It's nothing new, no one wants to be the bad guy, especially when it comes to our children. It absolutely sucks being the reason for tears, and in truth, even stings that much more having them feel some type of negative way towards you. Though we hate playing the villain, with regard to being a parent, it is necessary.
Historically, it seems as though fathers have been traditionally tasked with being the disciplinary. Phrases like "wait till your dad gets home" or "I'm telling your father" have always been used to get kids to straighten up. At times it feels like we as fathers are the ones "volun-told" to cultivate order and oversee punishment. But... is that a bad thing?
In the Latin use of the word, "disciplinare" actually means to teach or to train. Dr. Claire McCarthy, in a Harvard Health Publication suggests that it's not the discipline itself per say, but how we discipline our children. I not only agree with Dr. McCarthy, but also believe that correction should have multiple stages. One for self examination, one for reiterating the expectation, one for the punishment, and one for the affirmation.
Self Examination: This is probably the second most important stage because it makes us take inventory of ourselves. What are we being driven by? Is it anger, frustration, or is it a genuine desire correct the behavior?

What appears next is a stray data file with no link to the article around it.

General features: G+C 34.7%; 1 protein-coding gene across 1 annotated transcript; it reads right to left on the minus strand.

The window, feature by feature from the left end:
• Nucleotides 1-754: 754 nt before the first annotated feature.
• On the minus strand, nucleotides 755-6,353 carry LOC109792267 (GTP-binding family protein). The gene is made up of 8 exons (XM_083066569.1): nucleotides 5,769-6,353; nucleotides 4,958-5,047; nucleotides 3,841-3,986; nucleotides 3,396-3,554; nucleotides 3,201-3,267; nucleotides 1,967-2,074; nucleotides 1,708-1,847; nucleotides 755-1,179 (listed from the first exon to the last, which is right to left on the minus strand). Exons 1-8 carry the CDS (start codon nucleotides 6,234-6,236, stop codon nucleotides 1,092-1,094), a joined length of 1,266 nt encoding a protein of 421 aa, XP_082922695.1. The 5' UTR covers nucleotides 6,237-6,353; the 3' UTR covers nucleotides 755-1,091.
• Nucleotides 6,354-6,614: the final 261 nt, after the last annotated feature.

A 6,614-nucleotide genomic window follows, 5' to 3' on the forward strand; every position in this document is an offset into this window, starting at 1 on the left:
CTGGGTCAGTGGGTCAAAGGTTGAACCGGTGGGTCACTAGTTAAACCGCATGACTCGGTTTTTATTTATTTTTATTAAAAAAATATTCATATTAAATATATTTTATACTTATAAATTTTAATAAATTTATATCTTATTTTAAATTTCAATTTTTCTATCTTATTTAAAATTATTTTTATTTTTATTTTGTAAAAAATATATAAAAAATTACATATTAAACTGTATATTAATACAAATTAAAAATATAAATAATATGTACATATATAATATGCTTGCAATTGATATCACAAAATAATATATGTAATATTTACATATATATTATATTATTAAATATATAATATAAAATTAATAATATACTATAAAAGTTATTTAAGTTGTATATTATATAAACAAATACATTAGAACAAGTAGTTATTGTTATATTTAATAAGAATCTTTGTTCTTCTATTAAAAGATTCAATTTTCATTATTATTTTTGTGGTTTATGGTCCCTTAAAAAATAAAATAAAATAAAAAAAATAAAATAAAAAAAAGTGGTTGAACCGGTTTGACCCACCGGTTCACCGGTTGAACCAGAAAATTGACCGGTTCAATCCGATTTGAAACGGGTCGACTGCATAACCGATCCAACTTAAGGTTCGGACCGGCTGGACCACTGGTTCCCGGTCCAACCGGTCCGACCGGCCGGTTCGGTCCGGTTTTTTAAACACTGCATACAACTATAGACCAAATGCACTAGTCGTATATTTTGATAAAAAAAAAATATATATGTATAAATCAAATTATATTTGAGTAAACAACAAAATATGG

Expectation: Have we previously and clearly set what is expected? Reiterating what "we" as a family don't do or is unacceptable.
Punishment: Being a parent is HARD, but this may be one of the most difficult parts about being that good steward over our children. I personally believe that the punishment should fit the crime. I also believe there is no one way that works because every child is different and responds different to certain stimuli. This is what makes this part so difficult because it involves us being students of our children. Actually learning and observing each child to see how they individually respond and what methods of punishment and correction illicit a positive response.
Affirmation: This is THE most important stage of discipline. The post affirmation confirms what the child suspects but at times may question do to the nature of the discipline. This is the stage that lets the child know that after everything is said and done I still love you. I only want the best for you and your behavior is not setting you on a course that would speak to that outcome.
There is a statement that I've heard a few dozen times that says "as a child i loved the hero, but as I got older I understood the villain." This is the hope of us all. Because at the end of the day, it has to be less about being liked and more about doing what it takes to raise good humans to put into the world.
We want to hear from you. Chime in and share your thoughts about the topic.
Is it difficult for you to be the bad guy?
is it harder to discipline your son or daughter? or which child is the hardest?
Is being "The Favored" parent important to you?
Should children have a healthy fear of their parents?